Cover image for Tea breads and coffeecakes
Tea breads and coffeecakes
Alston, Elizabeth.
Personal Author:
First edition.
Publication Information:
New York : Harper & Row, [1991]

Physical Description:
xix, 87 pages ; 19 cm
Subject Term:

Format :


Call Number
Material Type
Home Location
Item Holds
TX771 .A494 1991 Adult Non-Fiction Central Closed Stacks

On Order



Easy-to-make breads and cakes to expand every home cook's repertoire.

Reviews 3

Booklist Review

Concentrating on complex carbohydrates, Alston offers up her fourth cookbook on--what else?--tea breads and coffee cakes. With stints as food editor at Redbook and Woman's Day, she's more than qualified to expound on how to follow a recipe and measure ingredients and to explain what allspice and zante currants are. The 35 recipes, for the most part, are uncomplicated, requiring no sifting and no yeast, and they lean more toward the sweet than the plain. Covering breakfast, dessert, and midday snacks, from spicy upside-down sausage cornbread to intense chocolate tea bread, these recipes dabble in almost every taste known to humankind. ~--Barbara Jacobs

Publisher's Weekly Review

This slender volume by the food editor of Woman's Day offers a welcome antidote to the recent spate of baking books glorifying decadent desserts. Defining tea breads and coffeecakes as ``homey baked goods that need no frosting or buttercream filling,'' Alston turns out easily prepared, not-too-sweet fare that can grace a breakfast table as well as an afternoon party. Most recipes are low in sugar and fat (with many accompanied by virtually fat-free variations) and tend to feature fruits, nuts and whole grains, but several recipes calling for chocolate may appease a pronounced sweet tooth. The author's directions are abundantly clear, and where she includes techniques for the food processor Alston supplies alternate instructions for hand or blender preparation. A section on baking fundamentals will embolden beginners, but accomplished bakers won't want to miss clever tips for pitting cherries with a paper clip and incorporating olive oil in favorite cakes. Illustrations not seen by PW. (Feb.) (c) Copyright PWxyz, LLC. All rights reserved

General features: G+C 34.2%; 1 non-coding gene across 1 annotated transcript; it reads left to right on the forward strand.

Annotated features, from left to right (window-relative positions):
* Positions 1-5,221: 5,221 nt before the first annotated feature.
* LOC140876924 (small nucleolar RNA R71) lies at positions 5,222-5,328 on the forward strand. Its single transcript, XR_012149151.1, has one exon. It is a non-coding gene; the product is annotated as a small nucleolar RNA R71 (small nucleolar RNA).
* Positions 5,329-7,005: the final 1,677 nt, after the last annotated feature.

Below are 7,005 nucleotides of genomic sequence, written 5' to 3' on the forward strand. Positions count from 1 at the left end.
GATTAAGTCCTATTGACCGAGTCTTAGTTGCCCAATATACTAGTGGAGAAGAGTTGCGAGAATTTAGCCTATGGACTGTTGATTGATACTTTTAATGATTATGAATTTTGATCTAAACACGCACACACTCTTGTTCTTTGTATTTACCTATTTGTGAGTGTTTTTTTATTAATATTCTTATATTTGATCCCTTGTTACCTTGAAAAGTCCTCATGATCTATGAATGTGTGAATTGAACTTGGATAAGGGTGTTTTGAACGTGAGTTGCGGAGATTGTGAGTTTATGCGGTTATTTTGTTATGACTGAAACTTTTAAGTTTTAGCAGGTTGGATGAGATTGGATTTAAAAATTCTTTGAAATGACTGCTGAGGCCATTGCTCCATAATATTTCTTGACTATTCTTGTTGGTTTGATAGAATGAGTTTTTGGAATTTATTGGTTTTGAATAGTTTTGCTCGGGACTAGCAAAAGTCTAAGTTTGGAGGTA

Library Journal Review

A small but enticing collection from the author of Biscuits and Scones ( LJ 5/15/88) and Muffins (Crown, 1984). The ritual of tea time seems to be undergoing a revival at the moment, while the coffee break has never gone out of style, and most home bakers will want to try some of Alston's breads, coffeecakes, and kuchens. (c) Copyright 2010. Library Journals LLC, a wholly owned subsidiary of Media Source, Inc. No redistribution permitted.